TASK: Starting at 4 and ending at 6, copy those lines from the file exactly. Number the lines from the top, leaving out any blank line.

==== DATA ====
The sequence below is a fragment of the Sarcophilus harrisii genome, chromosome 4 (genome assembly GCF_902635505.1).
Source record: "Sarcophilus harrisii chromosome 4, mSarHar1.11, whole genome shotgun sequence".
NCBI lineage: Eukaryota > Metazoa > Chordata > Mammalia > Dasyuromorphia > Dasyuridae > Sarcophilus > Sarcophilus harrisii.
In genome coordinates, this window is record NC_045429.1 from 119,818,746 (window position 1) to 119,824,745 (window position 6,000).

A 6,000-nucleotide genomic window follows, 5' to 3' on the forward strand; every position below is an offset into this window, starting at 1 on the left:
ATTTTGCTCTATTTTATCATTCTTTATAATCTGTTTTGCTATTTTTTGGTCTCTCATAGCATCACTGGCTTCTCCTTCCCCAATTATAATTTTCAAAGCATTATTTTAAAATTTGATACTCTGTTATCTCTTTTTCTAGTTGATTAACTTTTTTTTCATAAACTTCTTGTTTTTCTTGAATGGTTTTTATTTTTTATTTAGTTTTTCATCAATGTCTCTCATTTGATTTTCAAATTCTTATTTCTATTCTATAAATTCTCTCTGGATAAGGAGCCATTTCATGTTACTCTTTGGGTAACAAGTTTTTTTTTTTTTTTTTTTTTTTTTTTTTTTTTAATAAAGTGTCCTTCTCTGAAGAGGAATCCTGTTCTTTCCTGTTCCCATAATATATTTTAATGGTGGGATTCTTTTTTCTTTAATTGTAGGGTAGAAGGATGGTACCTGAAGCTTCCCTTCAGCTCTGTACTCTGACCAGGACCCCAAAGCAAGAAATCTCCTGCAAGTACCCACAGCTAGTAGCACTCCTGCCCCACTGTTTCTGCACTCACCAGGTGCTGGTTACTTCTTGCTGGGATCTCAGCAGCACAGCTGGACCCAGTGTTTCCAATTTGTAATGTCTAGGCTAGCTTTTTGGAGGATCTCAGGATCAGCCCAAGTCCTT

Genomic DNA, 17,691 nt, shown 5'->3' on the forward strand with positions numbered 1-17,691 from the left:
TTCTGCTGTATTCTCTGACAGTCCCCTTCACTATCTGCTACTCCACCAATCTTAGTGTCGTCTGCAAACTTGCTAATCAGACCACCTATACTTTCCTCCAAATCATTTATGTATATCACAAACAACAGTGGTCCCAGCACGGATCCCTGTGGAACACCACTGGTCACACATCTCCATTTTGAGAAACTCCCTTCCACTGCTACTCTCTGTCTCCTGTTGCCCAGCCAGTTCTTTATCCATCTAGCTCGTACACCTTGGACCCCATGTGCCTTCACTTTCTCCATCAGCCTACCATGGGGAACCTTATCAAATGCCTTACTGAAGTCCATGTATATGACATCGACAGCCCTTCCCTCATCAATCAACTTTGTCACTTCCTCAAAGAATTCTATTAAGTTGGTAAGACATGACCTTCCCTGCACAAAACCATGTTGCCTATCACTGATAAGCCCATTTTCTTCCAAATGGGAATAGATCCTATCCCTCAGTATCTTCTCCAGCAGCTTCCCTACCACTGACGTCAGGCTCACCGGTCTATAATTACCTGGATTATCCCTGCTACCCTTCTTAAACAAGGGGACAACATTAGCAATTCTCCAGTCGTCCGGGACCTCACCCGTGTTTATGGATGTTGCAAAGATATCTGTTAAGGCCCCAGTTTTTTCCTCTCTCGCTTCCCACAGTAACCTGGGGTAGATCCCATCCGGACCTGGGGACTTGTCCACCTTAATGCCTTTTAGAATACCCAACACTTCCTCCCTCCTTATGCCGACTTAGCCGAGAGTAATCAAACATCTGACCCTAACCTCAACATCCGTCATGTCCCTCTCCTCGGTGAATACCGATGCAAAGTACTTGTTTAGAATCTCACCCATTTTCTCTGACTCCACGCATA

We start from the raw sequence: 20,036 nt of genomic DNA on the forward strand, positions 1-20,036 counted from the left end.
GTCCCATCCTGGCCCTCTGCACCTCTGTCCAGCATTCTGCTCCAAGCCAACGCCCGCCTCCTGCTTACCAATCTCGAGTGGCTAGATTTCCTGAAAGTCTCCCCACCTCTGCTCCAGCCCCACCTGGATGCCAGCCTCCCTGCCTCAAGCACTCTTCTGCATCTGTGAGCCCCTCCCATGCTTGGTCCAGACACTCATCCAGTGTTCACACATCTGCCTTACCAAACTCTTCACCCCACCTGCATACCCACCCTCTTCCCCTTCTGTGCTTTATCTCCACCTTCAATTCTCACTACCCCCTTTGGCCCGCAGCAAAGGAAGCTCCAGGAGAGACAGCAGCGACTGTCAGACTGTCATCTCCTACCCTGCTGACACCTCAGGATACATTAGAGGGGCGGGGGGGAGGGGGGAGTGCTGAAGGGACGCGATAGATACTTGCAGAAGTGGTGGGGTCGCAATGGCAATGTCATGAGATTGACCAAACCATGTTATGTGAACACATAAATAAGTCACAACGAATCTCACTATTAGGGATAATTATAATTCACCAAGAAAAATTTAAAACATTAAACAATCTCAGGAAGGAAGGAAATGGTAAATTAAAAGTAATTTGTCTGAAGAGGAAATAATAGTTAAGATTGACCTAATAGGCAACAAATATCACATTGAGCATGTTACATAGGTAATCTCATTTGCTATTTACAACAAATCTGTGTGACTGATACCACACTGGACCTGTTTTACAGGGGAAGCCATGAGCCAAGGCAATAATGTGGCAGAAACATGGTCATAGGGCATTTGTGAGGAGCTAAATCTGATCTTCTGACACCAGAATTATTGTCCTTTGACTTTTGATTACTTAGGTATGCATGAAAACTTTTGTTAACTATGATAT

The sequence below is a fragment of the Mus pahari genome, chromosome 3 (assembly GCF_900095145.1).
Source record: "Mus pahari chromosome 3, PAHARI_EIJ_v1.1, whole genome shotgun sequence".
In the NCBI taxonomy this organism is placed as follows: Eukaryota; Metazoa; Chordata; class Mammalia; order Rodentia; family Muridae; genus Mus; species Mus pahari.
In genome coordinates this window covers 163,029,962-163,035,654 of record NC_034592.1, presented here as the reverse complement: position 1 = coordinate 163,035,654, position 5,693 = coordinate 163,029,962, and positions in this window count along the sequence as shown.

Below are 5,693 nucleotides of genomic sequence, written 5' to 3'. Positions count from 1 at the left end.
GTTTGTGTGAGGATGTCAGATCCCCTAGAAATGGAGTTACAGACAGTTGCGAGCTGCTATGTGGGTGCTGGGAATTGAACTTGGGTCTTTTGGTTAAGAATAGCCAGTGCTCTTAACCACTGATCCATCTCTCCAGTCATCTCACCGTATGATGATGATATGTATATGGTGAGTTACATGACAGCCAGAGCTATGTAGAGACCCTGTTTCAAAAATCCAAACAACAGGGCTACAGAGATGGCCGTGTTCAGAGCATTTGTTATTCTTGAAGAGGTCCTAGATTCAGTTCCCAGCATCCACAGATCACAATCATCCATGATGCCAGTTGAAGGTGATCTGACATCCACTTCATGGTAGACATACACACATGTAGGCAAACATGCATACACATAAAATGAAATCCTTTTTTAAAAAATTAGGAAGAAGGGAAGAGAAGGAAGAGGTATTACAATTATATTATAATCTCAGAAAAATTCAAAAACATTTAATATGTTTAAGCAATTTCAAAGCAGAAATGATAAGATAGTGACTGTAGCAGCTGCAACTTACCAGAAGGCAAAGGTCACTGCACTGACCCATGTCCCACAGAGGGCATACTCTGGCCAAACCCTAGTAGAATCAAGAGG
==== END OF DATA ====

In genome coordinates, this window is record NC_045429.1 from 119,818,746 (window position 1) to 119,824,745 (window position 6,000).

A 6,000-nucleotide genomic window follows, 5' to 3' on the forward strand; every position below is an offset into this window, starting at 1 on the left:
ATTTTGCTCTATTTTATCATTCTTTATAATCTGTTTTGCTATTTTTTGGTCTCTCATAGCATCACTGGCTTCTCCTTCCCCAATTATAATTTTCAAAGCATTATTTTAAAATTTGATACTCTGTTATCTCTTTTTCTAGTTGATTAACTTTTTTTTCATAAACTTCTTGTTTTTCTTGAATGGTTTTTATTTTTTATTTAGTTTTTCATCAATGTCTCTCATTTGATTTTCAAATTCTTATTTCTATTCTATAAATTCTCTCTGGATAAGGAGCCATTTCATGTTACTCTTTGGGTAACAAGTTTTTTTTTTTTTTTTTTTTTTTTTTTTTTTTTAATAAAGTGTCCTTCTCTGAAGAGGAATCCTGTTCTTTCCTGTTCCCATAATATATTTTAATGGTGGGATTCTTTTTTCTTTAATTGTAGGGTAGAAGGATGGTACCTGAAGCTTCCCTTCAGCTCTGTACTCTGACCAGGACCCCAAAGCAAGAAATCTCCTGCAAGTACCCACAGCTAGTAGCACTCCTGCCCCACTGTTTCTGCACTCACCAGGTGCTGGTTACTTCTTGCTGGGATCTCAGCAGCACAGCTGGACCCAGTGTTTCCAATTTGTAATGTCTAGGCTAGCTTTTTGGAGGATCTCAGGATCAGCCCAAGTCCTT